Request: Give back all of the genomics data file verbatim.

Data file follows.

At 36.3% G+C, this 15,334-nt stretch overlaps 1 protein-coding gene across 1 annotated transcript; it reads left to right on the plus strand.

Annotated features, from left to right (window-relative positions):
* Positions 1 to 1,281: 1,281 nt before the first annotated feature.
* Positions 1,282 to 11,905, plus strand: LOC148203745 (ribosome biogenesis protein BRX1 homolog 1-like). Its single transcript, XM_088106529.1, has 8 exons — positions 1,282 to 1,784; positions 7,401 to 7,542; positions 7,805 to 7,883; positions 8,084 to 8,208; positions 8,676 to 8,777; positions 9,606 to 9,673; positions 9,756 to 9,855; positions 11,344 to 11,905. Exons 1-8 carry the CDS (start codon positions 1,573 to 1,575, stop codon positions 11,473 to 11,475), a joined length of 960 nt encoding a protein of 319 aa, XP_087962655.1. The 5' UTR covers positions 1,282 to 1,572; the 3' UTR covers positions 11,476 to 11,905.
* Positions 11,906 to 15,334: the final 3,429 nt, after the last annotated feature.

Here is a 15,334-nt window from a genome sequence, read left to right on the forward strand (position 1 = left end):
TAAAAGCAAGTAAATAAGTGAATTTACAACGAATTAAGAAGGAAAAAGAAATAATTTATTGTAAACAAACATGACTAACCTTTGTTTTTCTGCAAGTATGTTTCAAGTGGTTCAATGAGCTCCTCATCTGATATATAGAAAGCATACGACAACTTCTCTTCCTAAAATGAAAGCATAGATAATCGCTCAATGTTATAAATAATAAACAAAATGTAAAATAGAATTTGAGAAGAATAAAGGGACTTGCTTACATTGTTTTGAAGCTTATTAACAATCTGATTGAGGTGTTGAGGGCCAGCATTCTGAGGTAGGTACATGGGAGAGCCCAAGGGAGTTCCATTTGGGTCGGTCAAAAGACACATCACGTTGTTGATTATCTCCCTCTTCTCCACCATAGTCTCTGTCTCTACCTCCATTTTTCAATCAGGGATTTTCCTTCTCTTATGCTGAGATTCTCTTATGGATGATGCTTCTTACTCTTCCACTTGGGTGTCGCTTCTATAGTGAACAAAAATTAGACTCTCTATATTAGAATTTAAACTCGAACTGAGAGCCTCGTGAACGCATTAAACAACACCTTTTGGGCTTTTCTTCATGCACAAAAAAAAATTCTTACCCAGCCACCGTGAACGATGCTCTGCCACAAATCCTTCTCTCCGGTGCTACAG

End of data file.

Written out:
At 36.3% G+C, this 15,334-nt stretch overlaps 1 protein-coding gene across 1 annotated transcript; it reads left to right on the plus strand.

Annotated features, from left to right (window-relative positions):
* Positions 1 to 1,281: 1,281 nt before the first annotated feature.
* Positions 1,282 to 11,905, plus strand: LOC148203745 (ribosome biogenesis protein BRX1 homolog 1-like). Its single transcript, XM_088106529.1, has 8 exons — positions 1,282 to 1,784; positions 7,401 to 7,542; positions 7,805 to 7,883; positions 8,084 to 8,208; positions 8,676 to 8,777; positions 9,606 to 9,673; positions 9,756 to 9,855; positions 11,344 to 11,905. Exons 1-8 carry the CDS (start codon positions 1,573 to 1,575, stop codon positions 11,473 to 11,475), a joined length of 960 nt encoding a protein of 319 aa, XP_087962655.1. The 5' UTR covers positions 1,282 to 1,572; the 3' UTR covers positions 11,476 to 11,905.
* Positions 11,906 to 15,334: the final 3,429 nt, after the last annotated feature.

Here is a 15,334-nt window from a genome sequence, read left to right on the forward strand (position 1 = left end):
TAAAAGCAAGTAAATAAGTGAATTTACAACGAATTAAGAAGGAAAAAGAAATAATTTATTGTAAACAAACATGACTAACCTTTGTTTTTCTGCAAGTATGTTTCAAGTGGTTCAATGAGCTCCTCATCTGATATATAGAAAGCATACGACAACTTCTCTTCCTAAAATGAAAGCATAGATAATCGCTCAATGTTATAAATAATAAACAAAATGTAAAATAGAATTTGAGAAGAATAAAGGGACTTGCTTACATTGTTTTGAAGCTTATTAACAATCTGATTGAGGTGTTGAGGGCCAGCATTCTGAGGTAGGTACATGGGAGAGCCCAAGGGAGTTCCATTTGGGTCGGTCAAAAGACACATCACGTTGTTGATTATCTCCCTCTTCTCCACCATAGTCTCTGTCTCTACCTCCATTTTTCAATCAGGGATTTTCCTTCTCTTATGCTGAGATTCTCTTATGGATGATGCTTCTTACTCTTCCACTTGGGTGTCGCTTCTATAGTGAACAAAAATTAGACTCTCTATATTAGAATTTAAACTCGAACTGAGAGCCTCGTGAACGCATTAAACAACACCTTTTGGGCTTTTCTTCATGCACAAAAAAAAATTCTTACCCAGCCACCGTGAACGATGCTCTGCCACAAATCCTTCTCTCCGGTGCTACAG